Friday, April 28, 2006

A classic engineering solution... 

“If this was an old-fashioned telephone” I said, having just been deafened by a severe crackling sound in my ear “I’d just thump the handset on the desk”. I could almost see the smile of recognition on the face of my engineer friend at the other end of the line, of an age to be well acquainted with this problem and its cure. Although the solution might seem to owe its source to a short temper, it was entirely scientific - once upon a time, telephone microphones used a mechanism containing carbon granules which was rather susceptible to an attack of the crackles, a state which could be remedied by a good sharp shake up of the aforementioned granules.

The first TV set I remember was like that too; it suffered the visual equivalent of those crackles. Hands up all those who remember the days when TV sets had a row of little knobs hidden around the side somewhere labelled “vertical hold”, “horizontal hold” and such like? On those occasions when the picture was replaced by jagged black and white lines across the screen and deft (or more likely, random) twiddling of those knobs failed to restore it, a good sound thump on the top of the cabinet would often do the trick.

Modern mechanisms may be more delicate, but the same “thump it” principle seems to work still. The CD player in my hi-fi (well okay, mid-fi) system packed up a couple of days ago. “No disc” the display lied, no matter what disc I put in. Nothing to lose I thought, and took the top off. Loaded a CD in the drawer and watched – nothing. Stationary CD; no sign of any attempt to spin. A broken wire? Broken drive gear? Broken motor? I took the CD out and span the mechanism with my fingers – it seemed free enough. Put the CD back and – hey presto! – this time it span and played. Something must have got stuck somewhere and just needed a nudge to free it up.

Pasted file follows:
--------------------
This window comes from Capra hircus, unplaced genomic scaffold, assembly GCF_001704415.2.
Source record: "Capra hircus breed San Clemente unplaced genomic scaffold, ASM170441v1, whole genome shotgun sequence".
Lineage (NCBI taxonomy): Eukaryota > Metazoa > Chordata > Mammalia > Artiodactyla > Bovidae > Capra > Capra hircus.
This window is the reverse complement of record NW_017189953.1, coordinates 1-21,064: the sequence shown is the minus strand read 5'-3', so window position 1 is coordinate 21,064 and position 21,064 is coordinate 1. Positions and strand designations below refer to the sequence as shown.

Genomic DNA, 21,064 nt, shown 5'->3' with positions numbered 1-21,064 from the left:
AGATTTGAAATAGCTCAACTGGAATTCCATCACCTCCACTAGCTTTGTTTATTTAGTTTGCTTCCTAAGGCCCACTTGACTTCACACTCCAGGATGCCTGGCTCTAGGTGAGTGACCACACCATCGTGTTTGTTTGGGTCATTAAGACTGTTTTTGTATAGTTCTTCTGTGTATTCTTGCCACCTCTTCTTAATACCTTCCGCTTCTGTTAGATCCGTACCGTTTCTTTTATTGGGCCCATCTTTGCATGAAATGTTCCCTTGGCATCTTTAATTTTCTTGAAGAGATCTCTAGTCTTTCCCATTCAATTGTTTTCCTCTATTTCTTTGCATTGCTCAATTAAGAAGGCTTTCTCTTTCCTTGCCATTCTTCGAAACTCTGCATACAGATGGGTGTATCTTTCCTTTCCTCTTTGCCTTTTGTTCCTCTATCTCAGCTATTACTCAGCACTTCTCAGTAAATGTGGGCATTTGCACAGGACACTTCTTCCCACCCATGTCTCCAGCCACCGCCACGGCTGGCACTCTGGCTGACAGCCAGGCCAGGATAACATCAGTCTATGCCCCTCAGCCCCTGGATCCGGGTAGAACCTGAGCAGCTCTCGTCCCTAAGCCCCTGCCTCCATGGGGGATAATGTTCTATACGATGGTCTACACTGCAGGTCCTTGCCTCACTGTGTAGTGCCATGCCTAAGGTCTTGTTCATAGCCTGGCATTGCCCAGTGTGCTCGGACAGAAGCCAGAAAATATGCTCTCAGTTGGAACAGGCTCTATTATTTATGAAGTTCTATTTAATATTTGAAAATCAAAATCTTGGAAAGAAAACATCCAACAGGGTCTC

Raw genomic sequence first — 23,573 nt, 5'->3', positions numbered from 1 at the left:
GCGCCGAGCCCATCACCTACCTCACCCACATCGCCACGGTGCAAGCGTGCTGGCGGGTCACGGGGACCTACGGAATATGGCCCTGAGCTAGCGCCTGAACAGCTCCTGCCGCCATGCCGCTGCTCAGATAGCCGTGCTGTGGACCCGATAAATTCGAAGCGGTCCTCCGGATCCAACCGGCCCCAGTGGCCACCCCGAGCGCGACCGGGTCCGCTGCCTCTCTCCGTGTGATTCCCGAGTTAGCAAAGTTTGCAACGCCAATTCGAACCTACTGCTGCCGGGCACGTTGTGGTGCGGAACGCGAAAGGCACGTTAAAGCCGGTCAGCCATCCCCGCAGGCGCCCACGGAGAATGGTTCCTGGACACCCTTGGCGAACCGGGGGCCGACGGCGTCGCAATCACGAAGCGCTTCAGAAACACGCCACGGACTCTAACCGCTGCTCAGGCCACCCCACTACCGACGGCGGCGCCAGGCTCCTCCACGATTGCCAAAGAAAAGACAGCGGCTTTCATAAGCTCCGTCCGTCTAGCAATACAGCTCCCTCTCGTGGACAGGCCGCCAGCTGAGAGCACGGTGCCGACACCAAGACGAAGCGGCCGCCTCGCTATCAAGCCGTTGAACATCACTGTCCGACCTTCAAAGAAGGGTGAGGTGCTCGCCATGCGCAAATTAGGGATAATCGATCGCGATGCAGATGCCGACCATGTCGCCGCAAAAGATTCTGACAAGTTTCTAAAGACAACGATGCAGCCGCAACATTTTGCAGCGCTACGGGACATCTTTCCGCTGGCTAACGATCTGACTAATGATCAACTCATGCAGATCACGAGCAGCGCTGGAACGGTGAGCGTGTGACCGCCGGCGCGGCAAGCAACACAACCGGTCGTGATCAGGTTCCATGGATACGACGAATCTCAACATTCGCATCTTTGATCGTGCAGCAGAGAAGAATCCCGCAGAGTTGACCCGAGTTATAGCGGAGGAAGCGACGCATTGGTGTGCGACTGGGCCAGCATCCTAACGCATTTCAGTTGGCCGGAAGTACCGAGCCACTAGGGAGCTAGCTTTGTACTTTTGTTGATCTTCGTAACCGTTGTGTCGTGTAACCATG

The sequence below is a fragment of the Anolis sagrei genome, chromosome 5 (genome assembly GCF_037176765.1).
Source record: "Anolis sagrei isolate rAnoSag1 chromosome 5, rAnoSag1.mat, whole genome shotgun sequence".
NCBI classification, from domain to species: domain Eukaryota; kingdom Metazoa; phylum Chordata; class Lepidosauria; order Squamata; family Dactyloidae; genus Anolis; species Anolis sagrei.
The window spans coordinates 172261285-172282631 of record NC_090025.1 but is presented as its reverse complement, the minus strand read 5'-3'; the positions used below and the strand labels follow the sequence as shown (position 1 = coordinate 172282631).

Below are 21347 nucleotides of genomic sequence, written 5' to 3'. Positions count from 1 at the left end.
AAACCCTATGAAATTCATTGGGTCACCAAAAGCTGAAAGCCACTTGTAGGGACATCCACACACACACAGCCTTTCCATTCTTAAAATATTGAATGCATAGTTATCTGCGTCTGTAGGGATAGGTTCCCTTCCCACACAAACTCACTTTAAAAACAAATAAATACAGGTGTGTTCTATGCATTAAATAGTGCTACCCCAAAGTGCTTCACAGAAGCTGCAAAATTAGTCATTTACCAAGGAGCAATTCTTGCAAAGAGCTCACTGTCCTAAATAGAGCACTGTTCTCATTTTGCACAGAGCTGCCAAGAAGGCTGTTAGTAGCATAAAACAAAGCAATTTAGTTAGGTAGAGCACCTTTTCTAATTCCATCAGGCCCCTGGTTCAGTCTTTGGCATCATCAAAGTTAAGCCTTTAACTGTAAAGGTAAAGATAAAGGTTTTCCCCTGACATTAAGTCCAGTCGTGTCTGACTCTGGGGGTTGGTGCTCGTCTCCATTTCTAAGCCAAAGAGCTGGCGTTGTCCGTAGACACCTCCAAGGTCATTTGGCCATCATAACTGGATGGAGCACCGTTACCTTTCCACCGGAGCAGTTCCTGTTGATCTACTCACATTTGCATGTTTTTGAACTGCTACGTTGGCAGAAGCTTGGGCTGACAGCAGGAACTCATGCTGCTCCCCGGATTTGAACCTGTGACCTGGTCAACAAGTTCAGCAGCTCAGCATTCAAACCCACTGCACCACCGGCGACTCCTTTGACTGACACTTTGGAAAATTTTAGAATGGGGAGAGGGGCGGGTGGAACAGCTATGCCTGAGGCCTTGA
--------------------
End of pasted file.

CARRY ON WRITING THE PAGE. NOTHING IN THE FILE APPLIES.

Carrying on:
It reminds me of a story I read somewhere. Apocryphal, perhaps, but it illustrates a point. A ship - in the days of steam, I think - was having engine trouble. Docked in port, an expert was called in to fix it. He had just two tools – a rod, which he used a bit like a stethoscope to listen to the pulse of the engine, and a hammer. He spent a while in the engine room, just listening here and there, and then tapped a valve once with the hammer. When he sent in his bill for $1000 the company questioned why he charged so much when he was only in the engine room for such a short time, and demanded an itemised bill. This is what it said: “For tapping with hammer: $1. For knowing where to tap, $999”.

A nudge, a thump, a sharp tap – shake up the system a bit. Never fails. Now, where exactly do I bang my head to get it working properly again? Or, for that matter, my heart?

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